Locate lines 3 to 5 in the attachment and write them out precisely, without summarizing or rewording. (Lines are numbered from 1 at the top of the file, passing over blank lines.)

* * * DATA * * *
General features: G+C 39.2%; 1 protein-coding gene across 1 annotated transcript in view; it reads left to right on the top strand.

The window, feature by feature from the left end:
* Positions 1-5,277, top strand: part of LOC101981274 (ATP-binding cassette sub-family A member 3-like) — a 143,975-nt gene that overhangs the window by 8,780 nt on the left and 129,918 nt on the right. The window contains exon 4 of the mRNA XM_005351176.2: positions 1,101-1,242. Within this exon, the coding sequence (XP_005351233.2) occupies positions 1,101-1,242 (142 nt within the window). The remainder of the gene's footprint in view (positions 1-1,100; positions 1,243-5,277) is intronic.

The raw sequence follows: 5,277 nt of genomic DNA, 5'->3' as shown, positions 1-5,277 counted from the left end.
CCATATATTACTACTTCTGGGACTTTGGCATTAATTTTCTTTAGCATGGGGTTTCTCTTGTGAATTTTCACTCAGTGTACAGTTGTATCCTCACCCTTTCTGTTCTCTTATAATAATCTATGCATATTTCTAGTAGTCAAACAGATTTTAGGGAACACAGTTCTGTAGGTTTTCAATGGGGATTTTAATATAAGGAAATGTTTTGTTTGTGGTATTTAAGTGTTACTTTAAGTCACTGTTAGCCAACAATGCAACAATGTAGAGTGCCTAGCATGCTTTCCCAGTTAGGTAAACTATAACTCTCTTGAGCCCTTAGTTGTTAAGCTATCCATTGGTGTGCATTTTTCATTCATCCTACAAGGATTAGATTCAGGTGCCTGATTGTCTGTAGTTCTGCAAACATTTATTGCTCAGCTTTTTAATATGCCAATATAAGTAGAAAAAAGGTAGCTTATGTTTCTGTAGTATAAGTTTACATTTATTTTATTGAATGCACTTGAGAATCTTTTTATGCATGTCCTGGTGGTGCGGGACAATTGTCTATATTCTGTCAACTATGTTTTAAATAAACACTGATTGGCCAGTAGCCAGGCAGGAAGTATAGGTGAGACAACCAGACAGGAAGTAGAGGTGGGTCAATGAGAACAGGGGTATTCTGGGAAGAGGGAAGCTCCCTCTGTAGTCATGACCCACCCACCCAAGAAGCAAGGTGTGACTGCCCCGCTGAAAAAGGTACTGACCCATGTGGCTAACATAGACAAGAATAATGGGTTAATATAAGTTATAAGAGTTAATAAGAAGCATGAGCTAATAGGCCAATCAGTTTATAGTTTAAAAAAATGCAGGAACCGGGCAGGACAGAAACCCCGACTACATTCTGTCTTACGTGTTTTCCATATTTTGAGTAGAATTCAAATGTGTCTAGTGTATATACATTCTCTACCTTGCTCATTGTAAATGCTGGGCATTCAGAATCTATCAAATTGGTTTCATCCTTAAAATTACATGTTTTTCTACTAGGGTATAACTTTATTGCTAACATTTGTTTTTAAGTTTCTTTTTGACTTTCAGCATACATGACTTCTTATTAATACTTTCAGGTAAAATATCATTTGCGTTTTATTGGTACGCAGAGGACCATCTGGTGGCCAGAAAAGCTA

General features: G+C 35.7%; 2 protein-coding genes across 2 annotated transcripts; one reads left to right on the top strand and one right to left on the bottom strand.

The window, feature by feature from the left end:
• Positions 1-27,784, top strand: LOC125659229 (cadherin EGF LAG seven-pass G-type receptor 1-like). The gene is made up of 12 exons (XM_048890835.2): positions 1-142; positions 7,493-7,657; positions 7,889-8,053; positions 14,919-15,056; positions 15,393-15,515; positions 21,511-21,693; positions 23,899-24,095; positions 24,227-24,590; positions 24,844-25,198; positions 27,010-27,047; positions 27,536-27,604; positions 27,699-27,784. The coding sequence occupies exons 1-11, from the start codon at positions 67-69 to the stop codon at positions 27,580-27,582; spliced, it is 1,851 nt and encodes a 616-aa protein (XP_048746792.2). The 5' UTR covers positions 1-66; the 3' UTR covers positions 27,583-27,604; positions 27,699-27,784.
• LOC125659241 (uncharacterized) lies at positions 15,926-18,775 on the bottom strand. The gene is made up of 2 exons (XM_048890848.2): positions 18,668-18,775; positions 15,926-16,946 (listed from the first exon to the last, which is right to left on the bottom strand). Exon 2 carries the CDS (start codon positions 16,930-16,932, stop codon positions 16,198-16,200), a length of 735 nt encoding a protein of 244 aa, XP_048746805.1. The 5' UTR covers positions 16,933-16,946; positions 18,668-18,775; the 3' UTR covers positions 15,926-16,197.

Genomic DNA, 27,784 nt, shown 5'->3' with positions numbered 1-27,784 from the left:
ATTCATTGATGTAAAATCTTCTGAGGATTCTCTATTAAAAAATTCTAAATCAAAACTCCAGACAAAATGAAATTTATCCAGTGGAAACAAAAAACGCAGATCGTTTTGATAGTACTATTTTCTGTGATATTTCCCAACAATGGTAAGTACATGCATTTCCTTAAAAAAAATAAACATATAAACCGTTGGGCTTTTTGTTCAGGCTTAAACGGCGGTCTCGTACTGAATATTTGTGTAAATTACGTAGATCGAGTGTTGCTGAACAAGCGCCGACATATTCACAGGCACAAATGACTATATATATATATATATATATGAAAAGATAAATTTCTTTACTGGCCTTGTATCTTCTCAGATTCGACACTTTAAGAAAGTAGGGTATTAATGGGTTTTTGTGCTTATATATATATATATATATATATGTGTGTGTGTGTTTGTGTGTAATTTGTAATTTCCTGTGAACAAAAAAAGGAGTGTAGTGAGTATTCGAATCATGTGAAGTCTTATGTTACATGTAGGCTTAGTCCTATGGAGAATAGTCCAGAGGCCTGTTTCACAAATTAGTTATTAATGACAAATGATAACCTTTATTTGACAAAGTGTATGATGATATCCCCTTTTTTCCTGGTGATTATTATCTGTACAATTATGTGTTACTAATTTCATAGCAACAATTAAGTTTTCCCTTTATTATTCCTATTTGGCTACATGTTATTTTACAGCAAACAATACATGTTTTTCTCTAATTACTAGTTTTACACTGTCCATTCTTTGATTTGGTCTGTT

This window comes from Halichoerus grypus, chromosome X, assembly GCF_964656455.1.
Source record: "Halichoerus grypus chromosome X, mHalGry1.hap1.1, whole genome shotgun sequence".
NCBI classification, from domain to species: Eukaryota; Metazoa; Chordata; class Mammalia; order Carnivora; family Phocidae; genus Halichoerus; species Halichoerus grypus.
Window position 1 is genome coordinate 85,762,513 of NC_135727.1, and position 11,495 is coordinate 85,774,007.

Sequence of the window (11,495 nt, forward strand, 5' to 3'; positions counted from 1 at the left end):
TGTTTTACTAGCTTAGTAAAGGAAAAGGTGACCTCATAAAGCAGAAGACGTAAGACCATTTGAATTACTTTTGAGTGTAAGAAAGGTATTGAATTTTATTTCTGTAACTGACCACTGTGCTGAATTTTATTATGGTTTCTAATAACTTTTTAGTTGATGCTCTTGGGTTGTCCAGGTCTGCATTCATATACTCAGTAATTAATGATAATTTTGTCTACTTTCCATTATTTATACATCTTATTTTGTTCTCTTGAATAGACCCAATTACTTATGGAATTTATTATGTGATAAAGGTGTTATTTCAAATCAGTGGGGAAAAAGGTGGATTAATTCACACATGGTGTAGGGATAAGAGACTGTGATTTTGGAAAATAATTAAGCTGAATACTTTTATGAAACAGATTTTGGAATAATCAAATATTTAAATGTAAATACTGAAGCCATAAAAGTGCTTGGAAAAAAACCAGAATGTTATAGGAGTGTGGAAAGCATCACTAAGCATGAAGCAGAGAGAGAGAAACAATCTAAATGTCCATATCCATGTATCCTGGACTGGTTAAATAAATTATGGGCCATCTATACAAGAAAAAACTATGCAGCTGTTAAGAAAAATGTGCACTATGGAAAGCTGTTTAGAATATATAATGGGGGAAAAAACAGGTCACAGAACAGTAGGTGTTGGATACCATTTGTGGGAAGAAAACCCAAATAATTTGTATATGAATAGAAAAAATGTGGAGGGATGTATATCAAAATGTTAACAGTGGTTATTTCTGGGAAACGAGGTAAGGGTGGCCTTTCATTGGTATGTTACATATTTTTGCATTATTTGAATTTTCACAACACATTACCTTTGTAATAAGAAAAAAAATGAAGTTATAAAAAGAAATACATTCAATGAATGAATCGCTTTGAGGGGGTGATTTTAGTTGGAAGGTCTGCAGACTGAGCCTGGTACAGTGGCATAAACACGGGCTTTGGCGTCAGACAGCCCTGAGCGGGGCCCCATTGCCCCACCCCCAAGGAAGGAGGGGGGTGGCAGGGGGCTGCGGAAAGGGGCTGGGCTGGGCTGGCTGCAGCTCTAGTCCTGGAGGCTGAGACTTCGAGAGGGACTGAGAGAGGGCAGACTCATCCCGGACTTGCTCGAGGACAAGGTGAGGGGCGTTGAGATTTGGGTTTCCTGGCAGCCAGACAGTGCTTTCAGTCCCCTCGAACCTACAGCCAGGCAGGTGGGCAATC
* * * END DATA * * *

* Positions 1-5,277, top strand: part of LOC101981274 (ATP-binding cassette sub-family A member 3-like) — a 143,975-nt gene that overhangs the window by 8,780 nt on the left and 129,918 nt on the right. The window contains exon 4 of the mRNA XM_005351176.2: positions 1,101-1,242. Within this exon, the coding sequence (XP_005351233.2) occupies positions 1,101-1,242 (142 nt within the window). The remainder of the gene's footprint in view (positions 1-1,100; positions 1,243-5,277) is intronic.

The raw sequence follows: 5,277 nt of genomic DNA, 5'->3' as shown, positions 1-5,277 counted from the left end.
CCATATATTACTACTTCTGGGACTTTGGCATTAATTTTCTTTAGCATGGGGTTTCTCTTGTGAATTTTCACTCAGTGTACAGTTGTATCCTCACCCTTTCTGTTCTCTTATAATAATCTATGCATATTTCTAGTAGTCAAACAGATTTTAGGGAACACAGTTCTGTAGGTTTTCAATGGGGATTTTAATATAAGGAAATGTTTTGTTTGTGGTATTTAAGTGTTACTTTAAGTCACTGTTAGCCAACAATGCAACAATGTAGAGTGCCTAGCATGCTTTCCCAGTTAGGTAAACTATAACTCTCTTGAGCCCTTAGTTGTTAAGCTATCCATTGGTGTGCATTTTTCATTCATCCTACAAGGATTAGATTCAGGTGCCTGATTGTCTGTAGTTCTGCAAACATTTATTGCTCAGCTTTTTAATATGCCAATATAAGTAGAAAAAAGGTAGCTTATGTTTCTGTAGTATAAGTTTACATTTATTTTATTGAATGCACTTGAGAATCTTTTTATGCATGTCCTGGTGGTGCGGGACAATTGTCTATATTCTGTCAACTATGTTTTAAATAAACACTGATTGGCCAGTAGCCAGGCAGGAAGTATAGGTGAGACAACCAGACAGGAAGTAGAGGTGGGTCAATGAGAACAGGGGTATTCTGGGAAGAGGGAAGCTCCCTCTGTAGTCATGACCCACCCACCCAAGAAGCAAGGTGTGACTGCCCCGCTGAAAAAGGTACTGACCCATGTGGCTAACATAGACAAGAATAATGGGTTAATATAAGTTATAAGAGTTAATAAGAAGCATGAGCTAATAGGCCAATCAGTTTATAGTTTAAAAAAATGCAGGAACCGGGCAGGACAGAAACCCCGACTACATTCTGTCTTACGTGTTTTCCATATTTTGAGTAGAATTCAAATGTGTCTAGTGTATATACATTCTCTACCTTGCTCATTGTAAATGCTGGGCATTCAGAATCTATCAAATTGGTTTCATCCTTAAAATTACATGTTTTTCTACTAGGGTATAACTTTATTGCTAACATTTGTTTTTAAGTTTCTTTTTGACTTTCAGCATACATGACTTCTTATTAATACTTTCAGGTAAAATATCATTTGCGTTTTATTGGTACGCAGAGGACCATCTGGTGGCCAGAAAAGCTA